This is a bit sad, but hardly unexpected.
If you've been around the block, you've probably seen or experienced sexual harassment in one form or another. It can be relatively subtle (like that guy who keeps leering at women's breasts during meetings) or much more blatant (like the recently ousted mayor of San Diego who groped at his underlings).
You know what it is, but would you report it? The answer is usually no.
But what's surprising is that many of us delude ourselves into thinking that we would take action—and hence take a very harsh view of victims of sexual harassment who don't report it.
This is a form of "double victimization" according to researchers from the University of Utah, Brigham Young University, and Columbia University. The Harvard Business Review blog summarizes the finding:
In an experiment, 83% of women said they would confront a job interviewer who asked such sexually harassing questions as “Do you have a boyfriend?” And the more confrontation they predicted for themselves, the greater their contempt for women who didn’t protest. Yet past research shows that most candidates who face such harassment do nothing to protest.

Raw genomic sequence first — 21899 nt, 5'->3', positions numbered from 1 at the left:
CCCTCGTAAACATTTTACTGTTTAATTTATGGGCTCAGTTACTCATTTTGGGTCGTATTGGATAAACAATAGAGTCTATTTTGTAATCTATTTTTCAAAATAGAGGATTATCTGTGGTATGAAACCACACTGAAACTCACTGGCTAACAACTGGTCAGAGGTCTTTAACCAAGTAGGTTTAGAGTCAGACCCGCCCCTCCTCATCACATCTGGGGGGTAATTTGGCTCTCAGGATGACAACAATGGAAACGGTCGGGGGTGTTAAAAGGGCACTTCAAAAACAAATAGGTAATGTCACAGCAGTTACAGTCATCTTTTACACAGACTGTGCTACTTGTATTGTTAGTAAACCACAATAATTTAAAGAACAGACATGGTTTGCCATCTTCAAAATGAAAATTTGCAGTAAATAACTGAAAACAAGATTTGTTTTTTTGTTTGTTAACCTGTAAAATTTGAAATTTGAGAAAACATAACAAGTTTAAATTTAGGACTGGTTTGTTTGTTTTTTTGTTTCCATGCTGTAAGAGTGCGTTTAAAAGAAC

I find it incredible that 83 percent of women would think that they would do the "right" thing. Are women really that confident these days—or are we being self-righteous?
The research points to self-righteousness. But even worse is how this attitude leads us to judge victims of harassment who don't take action. Kristina Diekmann, one of the report's authors, says to University of Utah :
Because people mis-predict that they would take action against the harasser, they condemn the victim who remains passive and socially distance themselves from that victim. So, sexual harassment victims are double-victimized, once by their harasser, and twice by their colleagues who condemn them for remaining passive.The consequence is that the victim is shunned by co-workers, loses out on work opportunities, and is given negative performance reviews.
Of course, the classic example of this double victimization is Anita Hill. Here's how University of Utah describes that part of the study:
The Anita Hill case offers a classic example of a passive victim. Hill’s claims of repeated sexual harassment by Clarence Thomas during his U.S. Supreme Court confirmation hearings in 1991, and her own perpetual inaction at the time of the alleged events, led to public suspicion and condemnation of Hill among many observers.
Since those hearings, sexual harassment has officially become part of the corporate no-no list. But we all know it still goes on. What's more, we still expect victims to bravely stand up to bad behavior—even though we wouldn't do it ourselves, lest we get scrutinized and stigmatized as some sort of troublemaker.
Not much to show after 20 years, is it?
Related post: Tell Your Daughter About Anita.
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